The Social Benefits of VR Training

Cortney Harding
3 min readJan 25, 2021


Monica is a young mother at the end of her rope. She’s cobbling together a living at minimum wage jobs, crashing with her unemployed boyfriend, who might have anger and substance abuse issues, and caring for a young child with asthma and a baby who is failing to thrive. On top of that, her ex-boyfriend has called children’s services to report her for negligence, one more stressor in a fractured and chaotic life.

Luckily, Monica gets a caseworker who cares, asks the right questions, and is understanding and empathetic. Things start to move in the right direction…and then, that case worker quits, and is replaced by another one. And even if this case worker happens to be just as good as the first one, the clock has essentially reset to zero, and the new person needs to gain Monica’s trust again. And the cycle continues.

While Monica is a composite character in a VR training piece, this situation was the reality for many families in Indiana. Case worker turnover was 50% per year, and the state was spending $72 million annually to replace those who departed. Frustrated, the CIO of Indiana’s Child Welfare agency turned to a VR training that Friends With Holograms built for Accenture — and saw the turnover rate drop to 19%, saving millions of dollars in the process.

Virtual reality is still often associated with games and entertainment, and training for hard skills. And while those are all fantastic and worthwhile use cases, VR can also be used for soft skills training, particularly in areas where a high degree of emotional intelligence is needed.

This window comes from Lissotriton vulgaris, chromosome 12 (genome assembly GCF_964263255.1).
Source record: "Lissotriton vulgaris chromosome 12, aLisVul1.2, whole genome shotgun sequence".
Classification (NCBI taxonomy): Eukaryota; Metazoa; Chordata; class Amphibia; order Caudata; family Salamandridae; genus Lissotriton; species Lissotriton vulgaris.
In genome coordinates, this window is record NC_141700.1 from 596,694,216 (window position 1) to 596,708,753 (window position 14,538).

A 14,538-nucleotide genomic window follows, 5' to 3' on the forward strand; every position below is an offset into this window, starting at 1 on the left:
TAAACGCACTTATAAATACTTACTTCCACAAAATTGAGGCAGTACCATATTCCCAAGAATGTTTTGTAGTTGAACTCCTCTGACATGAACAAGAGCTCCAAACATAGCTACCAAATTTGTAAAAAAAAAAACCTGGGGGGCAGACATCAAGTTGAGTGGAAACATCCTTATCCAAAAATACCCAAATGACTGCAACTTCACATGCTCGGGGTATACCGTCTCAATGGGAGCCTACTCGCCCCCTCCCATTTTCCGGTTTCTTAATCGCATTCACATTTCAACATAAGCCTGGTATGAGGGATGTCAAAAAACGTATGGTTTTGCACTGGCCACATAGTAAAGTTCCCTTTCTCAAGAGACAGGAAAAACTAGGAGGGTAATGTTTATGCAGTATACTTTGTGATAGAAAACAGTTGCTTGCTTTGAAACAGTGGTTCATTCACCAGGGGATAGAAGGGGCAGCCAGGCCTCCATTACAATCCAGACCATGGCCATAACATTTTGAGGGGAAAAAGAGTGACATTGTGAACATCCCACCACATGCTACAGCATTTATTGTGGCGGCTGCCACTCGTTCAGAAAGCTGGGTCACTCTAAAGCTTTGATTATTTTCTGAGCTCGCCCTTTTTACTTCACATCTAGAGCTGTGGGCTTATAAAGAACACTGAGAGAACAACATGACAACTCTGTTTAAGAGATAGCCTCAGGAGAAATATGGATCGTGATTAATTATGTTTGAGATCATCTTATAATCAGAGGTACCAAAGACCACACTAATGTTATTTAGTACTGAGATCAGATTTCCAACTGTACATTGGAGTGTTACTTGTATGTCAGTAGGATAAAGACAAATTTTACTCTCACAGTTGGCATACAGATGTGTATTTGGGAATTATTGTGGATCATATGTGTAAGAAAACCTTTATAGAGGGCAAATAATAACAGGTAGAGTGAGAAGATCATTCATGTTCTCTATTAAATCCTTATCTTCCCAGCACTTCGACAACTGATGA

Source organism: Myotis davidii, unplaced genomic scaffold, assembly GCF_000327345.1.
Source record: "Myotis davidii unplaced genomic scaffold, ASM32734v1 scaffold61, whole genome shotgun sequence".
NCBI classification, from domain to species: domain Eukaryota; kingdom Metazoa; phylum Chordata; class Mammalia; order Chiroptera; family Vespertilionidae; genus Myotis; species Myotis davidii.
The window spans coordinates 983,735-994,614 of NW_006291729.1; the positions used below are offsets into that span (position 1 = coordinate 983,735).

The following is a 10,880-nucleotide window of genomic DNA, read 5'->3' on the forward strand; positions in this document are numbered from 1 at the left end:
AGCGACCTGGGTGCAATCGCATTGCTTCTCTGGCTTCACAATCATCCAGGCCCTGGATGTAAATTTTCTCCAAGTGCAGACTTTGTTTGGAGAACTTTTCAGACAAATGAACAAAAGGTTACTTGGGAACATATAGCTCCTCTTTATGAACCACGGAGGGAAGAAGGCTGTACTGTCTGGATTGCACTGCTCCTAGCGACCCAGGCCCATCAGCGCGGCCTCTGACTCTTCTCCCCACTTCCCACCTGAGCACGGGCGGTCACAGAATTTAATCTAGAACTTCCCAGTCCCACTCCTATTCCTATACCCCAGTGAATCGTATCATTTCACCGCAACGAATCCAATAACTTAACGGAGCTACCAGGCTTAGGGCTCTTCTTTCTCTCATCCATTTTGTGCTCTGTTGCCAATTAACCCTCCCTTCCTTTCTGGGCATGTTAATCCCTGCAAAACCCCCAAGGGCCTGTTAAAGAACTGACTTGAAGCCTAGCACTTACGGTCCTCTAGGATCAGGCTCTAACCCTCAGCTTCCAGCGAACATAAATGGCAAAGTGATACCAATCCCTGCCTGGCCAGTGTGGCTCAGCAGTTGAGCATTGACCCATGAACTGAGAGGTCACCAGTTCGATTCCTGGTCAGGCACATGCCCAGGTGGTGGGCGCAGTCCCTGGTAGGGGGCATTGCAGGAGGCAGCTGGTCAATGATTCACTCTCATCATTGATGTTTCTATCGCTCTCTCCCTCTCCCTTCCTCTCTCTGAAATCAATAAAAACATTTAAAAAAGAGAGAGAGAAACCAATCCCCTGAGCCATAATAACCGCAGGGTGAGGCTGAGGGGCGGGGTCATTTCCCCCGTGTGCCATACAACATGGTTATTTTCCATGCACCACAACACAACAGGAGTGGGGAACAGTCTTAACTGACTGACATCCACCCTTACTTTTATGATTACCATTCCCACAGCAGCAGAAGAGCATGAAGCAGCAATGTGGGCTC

The benefits of training in VR go far beyond ROI, although just one look at the numbers in the above case ought to convince you that that alone is a reason to invest. Saving taxpayers millions of dollars annually is a pretty hard proposition to turn down. But beyond just the bottom line, VR benefits workers who are often underpaid and undertrained.

High employee turnover rates are endemic across industries but often highest in those where workers are treated and paid the worst. A fast casual food chain recently reported it had over 100% turnover annually, and while some of that is due to seasonal fluctuations in the workforce, more of it is due to people being frustrated and quitting to make lateral moves to other restaurants. This is a problem for the workers, who teeter on the edge of precarity and don’t have the training to do their jobs well; the owners, who have to spend outsize time and money replacing workers; and the customers, who have negative experiences being served by a poorly trained and incentivized workforce.

Now imagine the alternative — workers, who are well trained using technology that has been proven to be more effective than other methods of training, sticking around long enough to rise through the ranks and form bonds with customers. Employers who see a massive reduction in turnover costs and have a happier workforce. And customers who get consistency and great service every time, who rave about the outlet and bring friends, growing the business.

In the coming weeks and months, we’ll use this space to talk about why VR training is not just good for business but good for society. We’ll explore how everyone from frontline workers to senior managers can benefit from this training, and how it will shape the workforce of the future. And we’ll break down the best practices we’ve learned creating award-winning, socially resonant VR training programs that deliver real results.

We are always looking for new partners to work with — drop us a line here if you’re interested.



Cortney Harding

Founder and CEO at Friends With Holograms. Adjunct at NYU. Bylines Billboard, Ad Week. Speaker. Ultrarunner in my spare time.